But the Congress is more irked by the manner in which the SAD leadership uses Haryana’s gurudwaras as platforms to help the INLD to win Sikh votes. Last year, the Congress lost control of the Delhi Sikh Gurudwara Management Committee (DSGMC) when SAD ousted a Congress-supported group in the elections. The new body of the DSGMC campaigned aggressively for the BJP in the Lok Sabha elections. Mr. Hooda is clearly determined to prevent the SGPC from doing the same in favour of the INLD in Haryana, and backed the demand of Haryana’s Sikhs to break away from the SGPC’s hold. He has the support of Punjab Congress leaders who would also like to see diluted the control of SAD on Sikh religious institutions.

The SAD is virtually isolated in its stand as the Aam Aadmi Party, some radical organisations like the Dal Khalsa in Punjab, and some overseas Sikh organisations are also in favour of a separate Haryana SGPC. The SAD’s requests to Home Minister Rajnath Singh to prevent Haryana from enacting its law have not yielded anything substantial, which is why hours before the Bill was passed Mr. Makkar formed a sub-committee to manage Haryana’s gurdwaras.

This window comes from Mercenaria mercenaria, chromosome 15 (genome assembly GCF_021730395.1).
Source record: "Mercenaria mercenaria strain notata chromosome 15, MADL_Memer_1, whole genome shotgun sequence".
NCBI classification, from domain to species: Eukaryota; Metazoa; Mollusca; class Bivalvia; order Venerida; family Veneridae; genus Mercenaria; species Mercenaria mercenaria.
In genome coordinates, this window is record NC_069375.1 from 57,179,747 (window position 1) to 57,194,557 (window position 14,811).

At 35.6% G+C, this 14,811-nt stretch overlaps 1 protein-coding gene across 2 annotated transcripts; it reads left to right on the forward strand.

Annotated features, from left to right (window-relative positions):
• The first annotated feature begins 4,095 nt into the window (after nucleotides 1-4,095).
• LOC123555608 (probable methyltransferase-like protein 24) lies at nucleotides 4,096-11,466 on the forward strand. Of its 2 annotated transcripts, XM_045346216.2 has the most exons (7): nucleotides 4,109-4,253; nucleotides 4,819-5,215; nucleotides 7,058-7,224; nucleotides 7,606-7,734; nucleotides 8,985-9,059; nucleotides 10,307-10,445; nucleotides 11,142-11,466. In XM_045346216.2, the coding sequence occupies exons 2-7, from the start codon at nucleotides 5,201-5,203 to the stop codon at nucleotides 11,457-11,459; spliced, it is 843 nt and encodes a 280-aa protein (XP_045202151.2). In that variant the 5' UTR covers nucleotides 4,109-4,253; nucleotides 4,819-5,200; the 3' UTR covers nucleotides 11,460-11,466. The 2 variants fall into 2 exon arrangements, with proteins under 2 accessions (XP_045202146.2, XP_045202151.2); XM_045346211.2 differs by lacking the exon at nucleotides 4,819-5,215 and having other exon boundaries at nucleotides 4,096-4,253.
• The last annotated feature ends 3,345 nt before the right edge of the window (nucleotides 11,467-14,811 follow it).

Some serious concerns

But beyond the politics of wooing the Sikh vote bank, the controversy has raised more serious concerns about the politicisation of the Sikh clergy and its “misuse” by SAD for political ends. The Akal Takht has already taken a beating for intervening in a political fight. When Jathedar Giani Gurbachan Singh from the Akal Takht invited Sikh leaders of Haryana to discuss the issue some days ago, they did not go. Many saw this as a disrespect of the Akal Takht. But worse was to come. A committee appointed by him that went to reason with Sikh leaders of Haryana at Kurukshetra was given a mouthful. Dr. Dhillon says, “Mr. Badal controls all the important appointments in the SGPC and the Akal Takht. When vested political interests come into play, then such things are bound to happen.”

Gurpreet Singh of United Sikhs, a Sikh socio-cultural organisation, says: “The image of the religion is certainly dented by all this and the SGPC needs to introspect on why Haryana’s Sikhs want to control their gurdwaras. Vast numbers of Sikhs are said to be deserting the faith, because the guardians of the faith are busy doing politics instead of protecting its basic tenets. Interestingly, Mr Hooda did not go ahead with the HSGPC during the ten-year UPA rule because its Sikh Prime Minister, Manmohan Singh, did not approve of it. With Mr. Singh out of power and a high stakes election on the horizon, Mr. Hooda has the Sikh vote on his radar.

Mr. Badal has warned that Haryana’s move could disrupt peace and harmony, but this is not the last word on this contentious issue.